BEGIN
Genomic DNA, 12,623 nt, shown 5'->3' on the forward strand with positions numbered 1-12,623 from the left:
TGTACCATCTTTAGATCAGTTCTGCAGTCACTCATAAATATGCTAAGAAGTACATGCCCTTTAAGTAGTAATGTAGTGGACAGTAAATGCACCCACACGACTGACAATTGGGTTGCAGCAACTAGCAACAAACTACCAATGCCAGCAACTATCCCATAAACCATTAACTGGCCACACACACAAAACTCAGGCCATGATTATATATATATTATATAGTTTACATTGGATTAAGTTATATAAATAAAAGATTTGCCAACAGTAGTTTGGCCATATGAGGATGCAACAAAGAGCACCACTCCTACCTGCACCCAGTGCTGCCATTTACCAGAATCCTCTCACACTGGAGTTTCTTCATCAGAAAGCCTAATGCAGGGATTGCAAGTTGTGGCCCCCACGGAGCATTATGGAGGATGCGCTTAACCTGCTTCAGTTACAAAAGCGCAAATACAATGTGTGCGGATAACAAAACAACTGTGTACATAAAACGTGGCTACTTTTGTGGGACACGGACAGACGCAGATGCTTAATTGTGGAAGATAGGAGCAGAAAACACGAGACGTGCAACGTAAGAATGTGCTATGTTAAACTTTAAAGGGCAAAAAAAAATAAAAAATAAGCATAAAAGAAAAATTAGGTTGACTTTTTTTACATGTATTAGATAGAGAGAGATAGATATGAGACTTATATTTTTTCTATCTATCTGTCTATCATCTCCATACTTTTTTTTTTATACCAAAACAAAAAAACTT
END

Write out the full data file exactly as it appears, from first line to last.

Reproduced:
Genomic DNA, 12,623 nt, shown 5'->3' on the forward strand with positions numbered 1-12,623 from the left:
TGTACCATCTTTAGATCAGTTCTGCAGTCACTCATAAATATGCTAAGAAGTACATGCCCTTTAAGTAGTAATGTAGTGGACAGTAAATGCACCCACACGACTGACAATTGGGTTGCAGCAACTAGCAACAAACTACCAATGCCAGCAACTATCCCATAAACCATTAACTGGCCACACACACAAAACTCAGGCCATGATTATATATATATTATATAGTTTACATTGGATTAAGTTATATAAATAAAAGATTTGCCAACAGTAGTTTGGCCATATGAGGATGCAACAAAGAGCACCACTCCTACCTGCACCCAGTGCTGCCATTTACCAGAATCCTCTCACACTGGAGTTTCTTCATCAGAAAGCCTAATGCAGGGATTGCAAGTTGTGGCCCCCACGGAGCATTATGGAGGATGCGCTTAACCTGCTTCAGTTACAAAAGCGCAAATACAATGTGTGCGGATAACAAAACAACTGTGTACATAAAACGTGGCTACTTTTGTGGGACACGGACAGACGCAGATGCTTAATTGTGGAAGATAGGAGCAGAAAACACGAGACGTGCAACGTAAGAATGTGCTATGTTAAACTTTAAAGGGCAAAAAAAAATAAAAAATAAGCATAAAAGAAAAATTAGGTTGACTTTTTTTACATGTATTAGATAGAGAGAGATAGATATGAGACTTATATTTTTTCTATCTATCTGTCTATCATCTCCATACTTTTTTTTTTATACCAAAACAAAAAAACTT